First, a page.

Archive for March, 2009

(Jazz) Guitarists as Stylistic Innovators

March 26, 2009

Nicolai Foss

Although I confess to being heavily biased, I do think there is a case for claiming that jazz encyclopedia and books on the evolution of jazz typically downplay the role of guitarists. Charlie Christian’s role as a bebop innovator may be mentioned but that is about it. In an interesting academic paper, “No one had ever heard a guitar played like that before,” Paul Carr of the University of Glamorgan, points to innovative role in defining fusion/jazz-rock of guitarists like Corryell and McLaughlin who both were “authentic practicioners” both jazz and rock traditions (in contrast to Miles Davis). Definitely worth a read!

Jazz Guitar Books on Google Books

March 25, 2009

Nicolai Foss

The Google book scanning project is a massive project to register and present online excerpts from the World’s stock of books. This means that also jazz guitar books are or will be part of books.google.com Here is, for example, Tommy Tedesco’s For Guitar Player’s Only, with numerous nifty little nuggets for those who want to make it in studios. Most of the book seems available. And here is Joe Diorio’s Jazz Blues Styles. Finally, one I look forward to studying: Mitch Holder’s The Jazz Guitar Stylings of Howard Roberts.

Recent Howard Roberts Re-Issues

March 24, 2009

Nicolai Foss

Howard Roberts may not be as well known as Kessel, Pass, Farlow, Smith et al., but for many jazz guitar afficionados he belongs in that league. Roberts combined the drive of Farlow, the earthiness of Kessel, and the technical mastery of Smith. And added his own distinctive touch.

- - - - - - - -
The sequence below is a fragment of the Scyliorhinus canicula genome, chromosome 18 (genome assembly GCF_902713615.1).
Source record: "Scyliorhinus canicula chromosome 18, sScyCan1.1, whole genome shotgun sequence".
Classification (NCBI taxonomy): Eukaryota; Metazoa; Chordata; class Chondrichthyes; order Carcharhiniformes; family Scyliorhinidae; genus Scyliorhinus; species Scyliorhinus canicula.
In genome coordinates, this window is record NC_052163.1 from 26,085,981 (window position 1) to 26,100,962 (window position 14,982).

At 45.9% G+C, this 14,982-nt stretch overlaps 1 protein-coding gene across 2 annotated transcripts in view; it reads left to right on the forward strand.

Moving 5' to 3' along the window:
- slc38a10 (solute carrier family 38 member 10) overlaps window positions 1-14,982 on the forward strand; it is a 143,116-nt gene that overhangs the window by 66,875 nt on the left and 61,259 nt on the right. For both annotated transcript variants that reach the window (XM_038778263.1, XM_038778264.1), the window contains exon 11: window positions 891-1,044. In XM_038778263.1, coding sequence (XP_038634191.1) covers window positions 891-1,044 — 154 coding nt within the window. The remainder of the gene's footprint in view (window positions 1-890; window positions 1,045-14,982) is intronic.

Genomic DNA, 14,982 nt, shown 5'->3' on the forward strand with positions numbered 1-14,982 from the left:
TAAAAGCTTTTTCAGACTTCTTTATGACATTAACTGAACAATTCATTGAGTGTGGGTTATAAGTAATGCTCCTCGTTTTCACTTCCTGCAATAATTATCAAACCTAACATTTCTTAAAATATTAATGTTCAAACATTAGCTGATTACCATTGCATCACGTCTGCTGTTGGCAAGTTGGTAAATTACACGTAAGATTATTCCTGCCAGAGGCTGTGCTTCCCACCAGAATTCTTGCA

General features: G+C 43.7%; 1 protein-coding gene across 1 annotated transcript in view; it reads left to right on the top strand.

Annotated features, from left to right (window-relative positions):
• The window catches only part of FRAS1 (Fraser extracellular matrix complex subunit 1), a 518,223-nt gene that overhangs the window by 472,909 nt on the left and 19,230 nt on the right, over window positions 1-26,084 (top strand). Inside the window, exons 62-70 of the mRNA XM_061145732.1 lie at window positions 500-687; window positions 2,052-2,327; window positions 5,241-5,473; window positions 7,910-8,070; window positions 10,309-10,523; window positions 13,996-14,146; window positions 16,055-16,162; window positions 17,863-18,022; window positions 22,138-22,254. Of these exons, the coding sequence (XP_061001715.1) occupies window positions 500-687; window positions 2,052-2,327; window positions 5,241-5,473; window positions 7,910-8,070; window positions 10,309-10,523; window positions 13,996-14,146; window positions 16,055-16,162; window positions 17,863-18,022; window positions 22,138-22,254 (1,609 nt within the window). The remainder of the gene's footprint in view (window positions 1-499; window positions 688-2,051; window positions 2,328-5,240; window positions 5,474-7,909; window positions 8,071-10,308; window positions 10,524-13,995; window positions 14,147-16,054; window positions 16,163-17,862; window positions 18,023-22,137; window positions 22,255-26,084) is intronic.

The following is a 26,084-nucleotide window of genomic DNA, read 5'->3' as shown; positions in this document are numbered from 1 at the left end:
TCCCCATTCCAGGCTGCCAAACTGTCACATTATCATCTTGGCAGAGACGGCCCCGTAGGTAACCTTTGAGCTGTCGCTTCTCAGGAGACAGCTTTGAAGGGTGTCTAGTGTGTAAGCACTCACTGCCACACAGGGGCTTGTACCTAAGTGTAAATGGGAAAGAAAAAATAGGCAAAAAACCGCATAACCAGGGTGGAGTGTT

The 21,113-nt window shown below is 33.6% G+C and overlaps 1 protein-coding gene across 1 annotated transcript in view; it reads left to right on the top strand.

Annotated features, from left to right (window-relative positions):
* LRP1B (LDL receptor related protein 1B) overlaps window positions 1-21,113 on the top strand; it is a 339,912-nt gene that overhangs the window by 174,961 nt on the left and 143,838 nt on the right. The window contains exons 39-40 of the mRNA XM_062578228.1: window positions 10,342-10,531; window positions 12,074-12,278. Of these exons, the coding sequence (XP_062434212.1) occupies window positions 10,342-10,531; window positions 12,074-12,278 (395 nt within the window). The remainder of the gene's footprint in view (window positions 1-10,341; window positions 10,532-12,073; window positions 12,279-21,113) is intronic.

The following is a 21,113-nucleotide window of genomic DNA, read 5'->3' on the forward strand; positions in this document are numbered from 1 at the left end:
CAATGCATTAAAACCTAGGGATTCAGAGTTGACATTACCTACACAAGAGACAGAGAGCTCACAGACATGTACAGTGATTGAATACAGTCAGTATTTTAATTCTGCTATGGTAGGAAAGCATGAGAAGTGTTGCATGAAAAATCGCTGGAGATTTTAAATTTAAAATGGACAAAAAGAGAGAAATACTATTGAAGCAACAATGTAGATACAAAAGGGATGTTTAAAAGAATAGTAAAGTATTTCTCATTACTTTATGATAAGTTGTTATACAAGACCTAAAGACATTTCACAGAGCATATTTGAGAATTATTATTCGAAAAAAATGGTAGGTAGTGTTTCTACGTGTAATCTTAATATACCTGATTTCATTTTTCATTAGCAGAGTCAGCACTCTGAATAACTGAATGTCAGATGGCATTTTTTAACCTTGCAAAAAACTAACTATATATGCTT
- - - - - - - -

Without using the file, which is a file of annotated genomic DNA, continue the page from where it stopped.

I heard Howard Roberts play in the Montmartre in Copenhagen around 1981-2. If I remember correctly, he played a Gibson L5S (but perhaps it was really the Gibson HR Fusion, which I think must have been out at this time). His technique was absolutely astonishing and I remember some of the local guitarists (I am pretty sure a young Doug Raney was on stage with Howard) literally dropping jaws in awe of his amazing dexterity. HR’s The Real Howard Roberts (currently on sale at Amazon for 60 USD!!!) is among my top-5 jazz guitar albums. For the ultimate HR resource, check Mike Evans’ fabuloussite.

Roberts’ recordings have until recently been difficult to find. Luckily, much material has been re-released within the last decade. I just received my copies of Mr. Roberts Plays Guitar (first released in 1956; re-released in 2008) and Good Pickin’s (released in 1959; re-released in 2006).

I am still digesting these two great albums, but they are clearly distinct. “Mr. Roberts” comes complete with a string quartet on a number of the tracks, and is general much more arranged and polite than “Pickin’s” which has much more straightahead blowing. The distinctive Roberts style with its “funk” was clearly developed already at this early stage of his career (Roberts was 27 when “Mr. Roberts” was recorded but clearly a very mature player). The blues was always a strong force in Roberts’ playing, and the source of that is revealed in the liner notes to Good Pickin’s: Playing the blues, and nothing but the blues, in the 2-3 “negro jazz clubs” of Phoenix in the years immediately after the 2nd World War. Both CDs are terrific and highly recommended.